The tea bowls by Goro Suzuki that we have on display in Frank’s International House of Ceramics, Part Three attract a lot of questions from visitors. Suzuki-san works in a range of traditional and contemporary Japanese styles which can be unfamiliar to our audience. Even the titles can be hard to decipher, although they hold the key to identifying the style of each of the works. Here’s a very basic guide to some of the forms and styles you can see in our current exhibition.
Classifying these works becomes simpler once you know that their titles function as descriptions of the style and form of each piece. You might notice that the title of each tea bowl includes the word chawan. This translates simply as “tea bowl” in English, so it describes the basic function of the seven works. The words preceding chawan are specific descriptions, indicating the style in which each piece was made.
For example, Kiseto Chawan refers to a tea bowl that was made in the Kiseto style, which originated in the Mino region of Japan during the fifteenth century. Kiseto ware developed from early attempts to imitate Chinese celadon glazes, but was soon pursued for its own unique qualities. With an ideal surface texture resembling that of fried tofu, this example of Kiseto ware also features the incised iris design and splash of green glaze that are common to the style.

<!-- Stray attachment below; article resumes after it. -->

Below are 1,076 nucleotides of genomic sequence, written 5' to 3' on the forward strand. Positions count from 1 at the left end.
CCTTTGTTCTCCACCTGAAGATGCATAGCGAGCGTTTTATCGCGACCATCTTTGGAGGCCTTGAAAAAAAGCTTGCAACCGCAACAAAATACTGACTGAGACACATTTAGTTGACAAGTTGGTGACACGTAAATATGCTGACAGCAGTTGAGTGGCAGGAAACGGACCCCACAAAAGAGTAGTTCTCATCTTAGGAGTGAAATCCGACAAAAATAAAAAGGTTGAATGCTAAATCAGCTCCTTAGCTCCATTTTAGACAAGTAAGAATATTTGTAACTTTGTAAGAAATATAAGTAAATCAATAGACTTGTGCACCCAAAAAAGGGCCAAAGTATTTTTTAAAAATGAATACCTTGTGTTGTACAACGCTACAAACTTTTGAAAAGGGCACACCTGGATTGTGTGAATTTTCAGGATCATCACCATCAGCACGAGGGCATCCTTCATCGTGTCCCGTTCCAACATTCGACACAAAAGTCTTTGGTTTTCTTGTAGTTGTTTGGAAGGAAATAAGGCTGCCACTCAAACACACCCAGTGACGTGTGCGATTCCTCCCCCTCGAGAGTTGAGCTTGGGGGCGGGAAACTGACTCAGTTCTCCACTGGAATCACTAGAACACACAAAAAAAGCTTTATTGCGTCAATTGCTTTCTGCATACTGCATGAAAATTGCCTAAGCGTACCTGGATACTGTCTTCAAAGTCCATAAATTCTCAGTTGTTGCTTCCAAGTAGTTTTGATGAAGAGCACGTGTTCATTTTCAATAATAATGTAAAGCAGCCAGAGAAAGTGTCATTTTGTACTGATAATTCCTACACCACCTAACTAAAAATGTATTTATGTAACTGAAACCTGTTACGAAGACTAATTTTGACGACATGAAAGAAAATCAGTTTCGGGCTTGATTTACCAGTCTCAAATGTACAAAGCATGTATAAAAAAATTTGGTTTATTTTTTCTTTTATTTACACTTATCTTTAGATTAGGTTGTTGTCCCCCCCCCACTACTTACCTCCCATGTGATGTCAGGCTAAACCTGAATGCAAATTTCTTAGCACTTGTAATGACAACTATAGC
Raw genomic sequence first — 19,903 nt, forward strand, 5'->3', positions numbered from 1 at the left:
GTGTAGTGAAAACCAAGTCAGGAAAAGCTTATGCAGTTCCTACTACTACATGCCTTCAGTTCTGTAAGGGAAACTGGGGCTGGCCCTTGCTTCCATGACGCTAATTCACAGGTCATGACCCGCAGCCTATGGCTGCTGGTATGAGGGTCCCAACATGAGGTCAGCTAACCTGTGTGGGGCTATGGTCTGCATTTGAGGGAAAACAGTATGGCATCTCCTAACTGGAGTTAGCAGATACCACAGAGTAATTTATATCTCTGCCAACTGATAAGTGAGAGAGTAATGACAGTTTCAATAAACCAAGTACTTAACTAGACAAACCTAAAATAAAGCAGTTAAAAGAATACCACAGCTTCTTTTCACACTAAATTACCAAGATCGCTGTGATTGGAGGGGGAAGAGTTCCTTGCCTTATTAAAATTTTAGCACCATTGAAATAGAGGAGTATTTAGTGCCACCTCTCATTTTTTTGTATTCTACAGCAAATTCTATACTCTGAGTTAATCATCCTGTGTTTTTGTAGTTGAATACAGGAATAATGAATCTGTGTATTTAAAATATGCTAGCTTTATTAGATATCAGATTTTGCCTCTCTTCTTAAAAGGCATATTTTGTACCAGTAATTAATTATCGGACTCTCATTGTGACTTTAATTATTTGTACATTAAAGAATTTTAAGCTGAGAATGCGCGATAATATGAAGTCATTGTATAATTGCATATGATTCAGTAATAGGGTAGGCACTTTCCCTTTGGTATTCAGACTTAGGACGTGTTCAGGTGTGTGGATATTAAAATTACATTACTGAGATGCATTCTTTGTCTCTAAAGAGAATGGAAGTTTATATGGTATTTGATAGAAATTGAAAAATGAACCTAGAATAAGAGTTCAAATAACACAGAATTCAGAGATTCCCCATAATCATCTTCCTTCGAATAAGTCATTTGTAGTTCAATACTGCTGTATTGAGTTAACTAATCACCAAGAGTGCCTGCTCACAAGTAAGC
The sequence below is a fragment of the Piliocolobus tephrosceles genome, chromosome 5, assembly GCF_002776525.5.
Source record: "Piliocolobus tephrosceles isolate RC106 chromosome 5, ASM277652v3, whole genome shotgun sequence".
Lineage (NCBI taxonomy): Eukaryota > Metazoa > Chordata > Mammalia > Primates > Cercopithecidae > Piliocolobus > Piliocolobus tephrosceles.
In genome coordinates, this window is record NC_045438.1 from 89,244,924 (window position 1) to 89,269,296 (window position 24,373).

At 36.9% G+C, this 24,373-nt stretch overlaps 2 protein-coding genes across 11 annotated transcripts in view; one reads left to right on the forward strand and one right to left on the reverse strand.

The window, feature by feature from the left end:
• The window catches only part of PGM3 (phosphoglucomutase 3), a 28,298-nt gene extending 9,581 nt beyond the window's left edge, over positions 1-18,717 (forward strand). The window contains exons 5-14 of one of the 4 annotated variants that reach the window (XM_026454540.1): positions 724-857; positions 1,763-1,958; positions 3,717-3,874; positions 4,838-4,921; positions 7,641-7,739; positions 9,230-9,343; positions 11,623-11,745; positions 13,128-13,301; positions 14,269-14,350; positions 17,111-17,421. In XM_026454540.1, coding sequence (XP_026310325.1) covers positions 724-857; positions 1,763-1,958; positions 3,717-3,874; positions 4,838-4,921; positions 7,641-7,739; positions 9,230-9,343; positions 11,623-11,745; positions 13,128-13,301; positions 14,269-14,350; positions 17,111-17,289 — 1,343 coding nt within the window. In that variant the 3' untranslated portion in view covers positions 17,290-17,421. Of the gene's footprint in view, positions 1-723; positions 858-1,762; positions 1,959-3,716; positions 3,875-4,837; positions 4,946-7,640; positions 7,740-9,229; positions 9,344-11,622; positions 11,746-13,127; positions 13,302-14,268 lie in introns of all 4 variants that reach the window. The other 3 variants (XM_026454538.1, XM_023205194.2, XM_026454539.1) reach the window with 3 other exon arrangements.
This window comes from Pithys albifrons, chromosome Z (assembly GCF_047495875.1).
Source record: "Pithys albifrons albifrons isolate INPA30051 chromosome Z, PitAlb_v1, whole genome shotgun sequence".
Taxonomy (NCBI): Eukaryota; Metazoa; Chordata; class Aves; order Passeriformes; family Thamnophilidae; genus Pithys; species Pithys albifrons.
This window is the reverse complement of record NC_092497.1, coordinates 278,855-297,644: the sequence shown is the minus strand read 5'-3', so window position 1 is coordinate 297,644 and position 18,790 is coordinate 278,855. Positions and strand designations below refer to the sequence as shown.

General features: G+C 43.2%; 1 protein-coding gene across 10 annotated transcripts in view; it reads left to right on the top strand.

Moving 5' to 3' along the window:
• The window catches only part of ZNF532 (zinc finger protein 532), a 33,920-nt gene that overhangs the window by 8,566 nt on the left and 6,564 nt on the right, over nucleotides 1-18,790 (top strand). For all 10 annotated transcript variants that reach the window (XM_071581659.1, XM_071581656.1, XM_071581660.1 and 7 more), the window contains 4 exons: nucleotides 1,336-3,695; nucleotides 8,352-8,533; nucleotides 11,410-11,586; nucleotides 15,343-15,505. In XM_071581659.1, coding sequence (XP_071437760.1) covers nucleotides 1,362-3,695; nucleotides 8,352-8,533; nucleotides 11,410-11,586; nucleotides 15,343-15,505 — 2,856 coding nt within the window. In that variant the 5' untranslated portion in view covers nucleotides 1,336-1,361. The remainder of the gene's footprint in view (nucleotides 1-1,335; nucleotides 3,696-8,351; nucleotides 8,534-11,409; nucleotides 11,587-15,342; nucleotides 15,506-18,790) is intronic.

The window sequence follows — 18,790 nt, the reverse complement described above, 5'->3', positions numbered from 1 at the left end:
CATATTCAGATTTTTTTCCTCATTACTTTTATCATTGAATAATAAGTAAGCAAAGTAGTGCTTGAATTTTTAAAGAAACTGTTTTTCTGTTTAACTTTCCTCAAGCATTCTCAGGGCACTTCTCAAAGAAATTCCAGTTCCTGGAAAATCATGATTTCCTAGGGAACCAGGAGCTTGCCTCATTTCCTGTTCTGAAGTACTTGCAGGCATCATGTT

The work titled Yobitsugi Chawan is a tea bowl that was formed in the yobitsugi, or “patchwork” style. Traditionally a method of repairing broken ceramics, yobitsugi refers to the practice of using gold or silver lacquer to combine ceramic shards of differing styles into one vessel. This patchwork aesthetic can also be achieved deliberately through the purposeful breaking and restoration of works, as is the case here.